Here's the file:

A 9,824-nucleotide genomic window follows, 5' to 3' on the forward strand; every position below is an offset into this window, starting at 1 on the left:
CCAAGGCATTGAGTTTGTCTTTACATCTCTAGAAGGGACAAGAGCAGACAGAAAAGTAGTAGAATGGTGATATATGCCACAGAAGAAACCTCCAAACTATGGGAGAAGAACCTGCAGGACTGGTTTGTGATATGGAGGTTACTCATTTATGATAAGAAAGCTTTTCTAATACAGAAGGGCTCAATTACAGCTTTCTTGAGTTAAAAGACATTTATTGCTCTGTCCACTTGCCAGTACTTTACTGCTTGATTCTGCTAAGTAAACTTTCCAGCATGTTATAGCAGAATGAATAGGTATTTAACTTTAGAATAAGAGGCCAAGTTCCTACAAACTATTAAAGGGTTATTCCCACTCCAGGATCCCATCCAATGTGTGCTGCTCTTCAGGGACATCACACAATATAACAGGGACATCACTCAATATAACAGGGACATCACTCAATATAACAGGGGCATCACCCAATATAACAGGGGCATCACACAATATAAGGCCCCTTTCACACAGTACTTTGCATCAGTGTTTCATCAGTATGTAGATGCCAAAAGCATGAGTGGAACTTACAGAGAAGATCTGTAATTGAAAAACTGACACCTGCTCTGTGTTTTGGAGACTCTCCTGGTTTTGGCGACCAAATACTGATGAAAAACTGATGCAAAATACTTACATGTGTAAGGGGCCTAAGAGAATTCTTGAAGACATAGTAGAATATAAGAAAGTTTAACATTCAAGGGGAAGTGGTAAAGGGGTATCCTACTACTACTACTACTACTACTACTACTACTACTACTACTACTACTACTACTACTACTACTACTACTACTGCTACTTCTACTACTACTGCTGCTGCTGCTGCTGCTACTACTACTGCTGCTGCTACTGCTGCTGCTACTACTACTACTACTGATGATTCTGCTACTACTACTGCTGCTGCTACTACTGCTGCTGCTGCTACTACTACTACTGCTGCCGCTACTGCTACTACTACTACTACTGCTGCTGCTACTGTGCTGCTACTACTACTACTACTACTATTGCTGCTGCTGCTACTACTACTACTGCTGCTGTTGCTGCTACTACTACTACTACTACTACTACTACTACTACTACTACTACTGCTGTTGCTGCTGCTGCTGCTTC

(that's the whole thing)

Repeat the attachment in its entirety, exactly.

A 9,824-nucleotide genomic window follows, 5' to 3' on the forward strand; every position below is an offset into this window, starting at 1 on the left:
CCAAGGCATTGAGTTTGTCTTTACATCTCTAGAAGGGACAAGAGCAGACAGAAAAGTAGTAGAATGGTGATATATGCCACAGAAGAAACCTCCAAACTATGGGAGAAGAACCTGCAGGACTGGTTTGTGATATGGAGGTTACTCATTTATGATAAGAAAGCTTTTCTAATACAGAAGGGCTCAATTACAGCTTTCTTGAGTTAAAAGACATTTATTGCTCTGTCCACTTGCCAGTACTTTACTGCTTGATTCTGCTAAGTAAACTTTCCAGCATGTTATAGCAGAATGAATAGGTATTTAACTTTAGAATAAGAGGCCAAGTTCCTACAAACTATTAAAGGGTTATTCCCACTCCAGGATCCCATCCAATGTGTGCTGCTCTTCAGGGACATCACACAATATAACAGGGACATCACTCAATATAACAGGGACATCACTCAATATAACAGGGGCATCACCCAATATAACAGGGGCATCACACAATATAAGGCCCCTTTCACACAGTACTTTGCATCAGTGTTTCATCAGTATGTAGATGCCAAAAGCATGAGTGGAACTTACAGAGAAGATCTGTAATTGAAAAACTGACACCTGCTCTGTGTTTTGGAGACTCTCCTGGTTTTGGCGACCAAATACTGATGAAAAACTGATGCAAAATACTTACATGTGTAAGGGGCCTAAGAGAATTCTTGAAGACATAGTAGAATATAAGAAAGTTTAACATTCAAGGGGAAGTGGTAAAGGGGTATCCTACTACTACTACTACTACTACTACTACTACTACTACTACTACTACTACTACTACTACTACTACTACTACTGCTACTTCTACTACTACTGCTGCTGCTGCTGCTGCTACTACTACTGCTGCTGCTACTGCTGCTGCTACTACTACTACTACTGATGATTCTGCTACTACTACTGCTGCTGCTACTACTGCTGCTGCTGCTACTACTACTACTGCTGCCGCTACTGCTACTACTACTACTACTGCTGCTGCTACTGTGCTGCTACTACTACTACTACTACTATTGCTGCTGCTGCTACTACTACTACTGCTGCTGTTGCTGCTACTACTACTACTACTACTACTACTACTACTACTACTACTACTGCTGTTGCTGCTGCTGCTGCTTC